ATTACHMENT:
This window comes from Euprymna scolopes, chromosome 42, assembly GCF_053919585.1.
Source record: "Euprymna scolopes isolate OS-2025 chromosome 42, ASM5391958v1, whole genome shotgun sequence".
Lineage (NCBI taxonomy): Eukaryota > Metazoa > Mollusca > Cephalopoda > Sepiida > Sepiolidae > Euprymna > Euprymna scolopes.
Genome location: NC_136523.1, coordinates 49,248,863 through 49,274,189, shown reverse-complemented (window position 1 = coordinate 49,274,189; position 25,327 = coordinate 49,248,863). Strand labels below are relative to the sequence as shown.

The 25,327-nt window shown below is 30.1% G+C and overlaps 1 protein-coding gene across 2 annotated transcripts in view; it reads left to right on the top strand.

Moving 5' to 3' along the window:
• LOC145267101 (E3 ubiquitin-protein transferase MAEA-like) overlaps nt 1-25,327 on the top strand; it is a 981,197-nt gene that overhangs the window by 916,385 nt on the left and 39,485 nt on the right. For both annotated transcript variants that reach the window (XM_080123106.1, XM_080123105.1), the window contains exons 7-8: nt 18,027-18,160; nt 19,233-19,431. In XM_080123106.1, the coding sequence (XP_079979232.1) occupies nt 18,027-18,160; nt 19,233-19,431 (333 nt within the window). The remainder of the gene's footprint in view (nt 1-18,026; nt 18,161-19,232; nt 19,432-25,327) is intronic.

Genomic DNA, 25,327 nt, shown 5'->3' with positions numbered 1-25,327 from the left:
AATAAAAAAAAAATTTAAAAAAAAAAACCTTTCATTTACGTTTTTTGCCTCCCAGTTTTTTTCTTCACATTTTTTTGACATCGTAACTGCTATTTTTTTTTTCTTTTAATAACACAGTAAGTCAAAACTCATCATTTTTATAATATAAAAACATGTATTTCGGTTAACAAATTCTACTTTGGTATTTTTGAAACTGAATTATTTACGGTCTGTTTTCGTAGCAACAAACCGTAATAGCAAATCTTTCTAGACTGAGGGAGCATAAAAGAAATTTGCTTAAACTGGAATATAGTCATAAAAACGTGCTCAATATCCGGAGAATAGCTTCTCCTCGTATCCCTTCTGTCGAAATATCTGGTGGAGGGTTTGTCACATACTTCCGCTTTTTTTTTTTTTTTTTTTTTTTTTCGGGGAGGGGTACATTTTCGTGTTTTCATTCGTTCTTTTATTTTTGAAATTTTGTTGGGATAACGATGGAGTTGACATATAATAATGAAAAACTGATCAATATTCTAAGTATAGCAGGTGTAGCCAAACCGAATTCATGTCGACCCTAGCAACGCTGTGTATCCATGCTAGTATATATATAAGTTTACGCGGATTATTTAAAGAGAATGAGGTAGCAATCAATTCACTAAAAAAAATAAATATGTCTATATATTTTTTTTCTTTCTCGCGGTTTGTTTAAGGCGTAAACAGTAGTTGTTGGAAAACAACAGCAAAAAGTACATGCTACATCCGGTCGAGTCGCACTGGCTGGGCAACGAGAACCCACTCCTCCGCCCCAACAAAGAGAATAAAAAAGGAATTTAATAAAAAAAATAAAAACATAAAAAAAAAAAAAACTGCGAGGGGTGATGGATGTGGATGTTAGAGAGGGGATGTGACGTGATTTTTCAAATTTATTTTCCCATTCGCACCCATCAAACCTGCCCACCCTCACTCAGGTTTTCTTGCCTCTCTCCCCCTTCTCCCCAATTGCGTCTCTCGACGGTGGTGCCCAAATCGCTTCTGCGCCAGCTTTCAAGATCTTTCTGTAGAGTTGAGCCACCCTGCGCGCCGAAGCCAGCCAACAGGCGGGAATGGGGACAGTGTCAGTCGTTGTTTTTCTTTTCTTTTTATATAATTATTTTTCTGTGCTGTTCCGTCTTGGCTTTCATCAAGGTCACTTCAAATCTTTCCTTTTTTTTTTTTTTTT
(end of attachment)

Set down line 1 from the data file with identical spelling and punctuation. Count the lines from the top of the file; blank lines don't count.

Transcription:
This window comes from Euprymna scolopes, chromosome 42, assembly GCF_053919585.1.